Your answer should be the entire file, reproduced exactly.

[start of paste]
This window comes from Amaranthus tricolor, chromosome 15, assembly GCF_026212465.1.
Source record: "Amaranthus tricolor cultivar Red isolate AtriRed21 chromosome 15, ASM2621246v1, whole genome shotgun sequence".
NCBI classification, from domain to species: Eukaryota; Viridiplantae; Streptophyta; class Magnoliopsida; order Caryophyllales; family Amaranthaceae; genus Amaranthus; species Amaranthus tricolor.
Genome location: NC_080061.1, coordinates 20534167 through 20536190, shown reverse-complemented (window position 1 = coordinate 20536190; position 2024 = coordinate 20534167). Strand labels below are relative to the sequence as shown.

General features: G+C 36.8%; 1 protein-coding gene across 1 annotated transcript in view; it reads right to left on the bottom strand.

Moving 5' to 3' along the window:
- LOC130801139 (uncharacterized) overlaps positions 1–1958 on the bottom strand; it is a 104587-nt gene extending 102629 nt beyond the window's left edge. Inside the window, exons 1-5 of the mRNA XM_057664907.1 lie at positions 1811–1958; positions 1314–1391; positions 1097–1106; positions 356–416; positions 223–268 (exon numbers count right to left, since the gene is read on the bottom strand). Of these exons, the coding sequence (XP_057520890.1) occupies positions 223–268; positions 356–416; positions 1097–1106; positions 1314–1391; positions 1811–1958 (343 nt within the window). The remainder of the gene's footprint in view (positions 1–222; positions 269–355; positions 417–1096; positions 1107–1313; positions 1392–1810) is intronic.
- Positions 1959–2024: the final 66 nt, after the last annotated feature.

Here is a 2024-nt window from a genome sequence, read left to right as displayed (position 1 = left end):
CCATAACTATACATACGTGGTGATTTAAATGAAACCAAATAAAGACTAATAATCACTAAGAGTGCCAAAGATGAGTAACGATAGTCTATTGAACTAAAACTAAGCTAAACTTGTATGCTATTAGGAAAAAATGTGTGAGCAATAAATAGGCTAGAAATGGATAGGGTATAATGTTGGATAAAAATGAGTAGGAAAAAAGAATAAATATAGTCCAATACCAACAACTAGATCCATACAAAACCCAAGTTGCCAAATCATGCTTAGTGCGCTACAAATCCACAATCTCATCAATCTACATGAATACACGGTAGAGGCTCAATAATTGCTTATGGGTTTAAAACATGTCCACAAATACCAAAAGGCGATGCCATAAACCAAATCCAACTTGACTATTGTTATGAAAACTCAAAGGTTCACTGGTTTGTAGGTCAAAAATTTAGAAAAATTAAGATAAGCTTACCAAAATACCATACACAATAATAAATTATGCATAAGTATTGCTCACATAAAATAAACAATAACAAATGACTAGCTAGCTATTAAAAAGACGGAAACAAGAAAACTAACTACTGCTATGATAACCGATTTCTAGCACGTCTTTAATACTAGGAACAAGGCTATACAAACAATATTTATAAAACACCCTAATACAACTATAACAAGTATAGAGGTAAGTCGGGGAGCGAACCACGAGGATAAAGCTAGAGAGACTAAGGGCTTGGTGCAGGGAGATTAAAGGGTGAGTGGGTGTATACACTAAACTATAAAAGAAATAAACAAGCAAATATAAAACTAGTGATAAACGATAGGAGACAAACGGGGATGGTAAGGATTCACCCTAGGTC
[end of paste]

This window comes from Amaranthus tricolor, chromosome 15, assembly GCF_026212465.1.
Source record: "Amaranthus tricolor cultivar Red isolate AtriRed21 chromosome 15, ASM2621246v1, whole genome shotgun sequence".
NCBI classification, from domain to species: Eukaryota; Viridiplantae; Streptophyta; class Magnoliopsida; order Caryophyllales; family Amaranthaceae; genus Amaranthus; species Amaranthus tricolor.
Genome location: NC_080061.1, coordinates 20534167 through 20536190, shown reverse-complemented (window position 1 = coordinate 20536190; position 2024 = coordinate 20534167). Strand labels below are relative to the sequence as shown.

General features: G+C 36.8%; 1 protein-coding gene across 1 annotated transcript in view; it reads right to left on the bottom strand.

Moving 5' to 3' along the window:
- LOC130801139 (uncharacterized) overlaps positions 1–1958 on the bottom strand; it is a 104587-nt gene extending 102629 nt beyond the window's left edge. Inside the window, exons 1-5 of the mRNA XM_057664907.1 lie at positions 1811–1958; positions 1314–1391; positions 1097–1106; positions 356–416; positions 223–268 (exon numbers count right to left, since the gene is read on the bottom strand). Of these exons, the coding sequence (XP_057520890.1) occupies positions 223–268; positions 356–416; positions 1097–1106; positions 1314–1391; positions 1811–1958 (343 nt within the window). The remainder of the gene's footprint in view (positions 1–222; positions 269–355; positions 417–1096; positions 1107–1313; positions 1392–1810) is intronic.
- Positions 1959–2024: the final 66 nt, after the last annotated feature.

Here is a 2024-nt window from a genome sequence, read left to right as displayed (position 1 = left end):
CCATAACTATACATACGTGGTGATTTAAATGAAACCAAATAAAGACTAATAATCACTAAGAGTGCCAAAGATGAGTAACGATAGTCTATTGAACTAAAACTAAGCTAAACTTGTATGCTATTAGGAAAAAATGTGTGAGCAATAAATAGGCTAGAAATGGATAGGGTATAATGTTGGATAAAAATGAGTAGGAAAAAAGAATAAATATAGTCCAATACCAACAACTAGATCCATACAAAACCCAAGTTGCCAAATCATGCTTAGTGCGCTACAAATCCACAATCTCATCAATCTACATGAATACACGGTAGAGGCTCAATAATTGCTTATGGGTTTAAAACATGTCCACAAATACCAAAAGGCGATGCCATAAACCAAATCCAACTTGACTATTGTTATGAAAACTCAAAGGTTCACTGGTTTGTAGGTCAAAAATTTAGAAAAATTAAGATAAGCTTACCAAAATACCATACACAATAATAAATTATGCATAAGTATTGCTCACATAAAATAAACAATAACAAATGACTAGCTAGCTATTAAAAAGACGGAAACAAGAAAACTAACTACTGCTATGATAACCGATTTCTAGCACGTCTTTAATACTAGGAACAAGGCTATACAAACAATATTTATAAAACACCCTAATACAACTATAACAAGTATAGAGGTAAGTCGGGGAGCGAACCACGAGGATAAAGCTAGAGAGACTAAGGGCTTGGTGCAGGGAGATTAAAGGGTGAGTGGGTGTATACACTAAACTATAAAAGAAATAAACAAGCAAATATAAAACTAGTGATAAACGATAGGAGACAAACGGGGATGGTAAGGATTCACCCTAGGTC